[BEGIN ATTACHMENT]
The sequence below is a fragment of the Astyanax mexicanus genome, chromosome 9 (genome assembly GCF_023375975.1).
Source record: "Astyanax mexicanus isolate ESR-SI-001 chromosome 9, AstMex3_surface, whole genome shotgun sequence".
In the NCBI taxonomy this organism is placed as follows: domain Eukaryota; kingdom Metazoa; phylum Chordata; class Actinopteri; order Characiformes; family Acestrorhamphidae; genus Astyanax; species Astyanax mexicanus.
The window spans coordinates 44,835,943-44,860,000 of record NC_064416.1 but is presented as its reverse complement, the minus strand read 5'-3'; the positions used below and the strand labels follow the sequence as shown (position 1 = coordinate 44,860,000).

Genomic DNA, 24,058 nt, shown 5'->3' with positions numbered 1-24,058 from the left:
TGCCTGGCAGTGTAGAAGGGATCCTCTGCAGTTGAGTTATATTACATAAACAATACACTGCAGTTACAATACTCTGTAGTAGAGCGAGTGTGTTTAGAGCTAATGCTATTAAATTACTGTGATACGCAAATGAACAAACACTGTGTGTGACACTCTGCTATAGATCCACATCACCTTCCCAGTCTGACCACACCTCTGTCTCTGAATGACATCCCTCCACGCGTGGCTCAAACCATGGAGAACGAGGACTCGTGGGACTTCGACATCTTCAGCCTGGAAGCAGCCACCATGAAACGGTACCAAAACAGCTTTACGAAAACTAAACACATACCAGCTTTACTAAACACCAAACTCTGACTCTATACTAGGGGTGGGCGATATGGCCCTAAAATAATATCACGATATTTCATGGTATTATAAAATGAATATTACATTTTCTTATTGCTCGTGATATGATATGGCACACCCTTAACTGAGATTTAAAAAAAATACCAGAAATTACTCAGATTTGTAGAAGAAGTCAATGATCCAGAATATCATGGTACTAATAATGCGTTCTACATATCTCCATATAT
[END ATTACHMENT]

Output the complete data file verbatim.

The sequence below is a fragment of the Astyanax mexicanus genome, chromosome 9 (genome assembly GCF_023375975.1).
Source record: "Astyanax mexicanus isolate ESR-SI-001 chromosome 9, AstMex3_surface, whole genome shotgun sequence".
In the NCBI taxonomy this organism is placed as follows: domain Eukaryota; kingdom Metazoa; phylum Chordata; class Actinopteri; order Characiformes; family Acestrorhamphidae; genus Astyanax; species Astyanax mexicanus.
The window spans coordinates 44,835,943-44,860,000 of record NC_064416.1 but is presented as its reverse complement, the minus strand read 5'-3'; the positions used below and the strand labels follow the sequence as shown (position 1 = coordinate 44,860,000).

Genomic DNA, 24,058 nt, shown 5'->3' with positions numbered 1-24,058 from the left:
TGCCTGGCAGTGTAGAAGGGATCCTCTGCAGTTGAGTTATATTACATAAACAATACACTGCAGTTACAATACTCTGTAGTAGAGCGAGTGTGTTTAGAGCTAATGCTATTAAATTACTGTGATACGCAAATGAACAAACACTGTGTGTGACACTCTGCTATAGATCCACATCACCTTCCCAGTCTGACCACACCTCTGTCTCTGAATGACATCCCTCCACGCGTGGCTCAAACCATGGAGAACGAGGACTCGTGGGACTTCGACATCTTCAGCCTGGAAGCAGCCACCATGAAACGGTACCAAAACAGCTTTACGAAAACTAAACACATACCAGCTTTACTAAACACCAAACTCTGACTCTATACTAGGGGTGGGCGATATGGCCCTAAAATAATATCACGATATTTCATGGTATTATAAAATGAATATTACATTTTCTTATTGCTCGTGATATGATATGGCACACCCTTAACTGAGATTTAAAAAAAATACCAGAAATTACTCAGATTTGTAGAAGAAGTCAATGATCCAGAATATCATGGTACTAATAATGCGTTCTACATATCTCCATATAT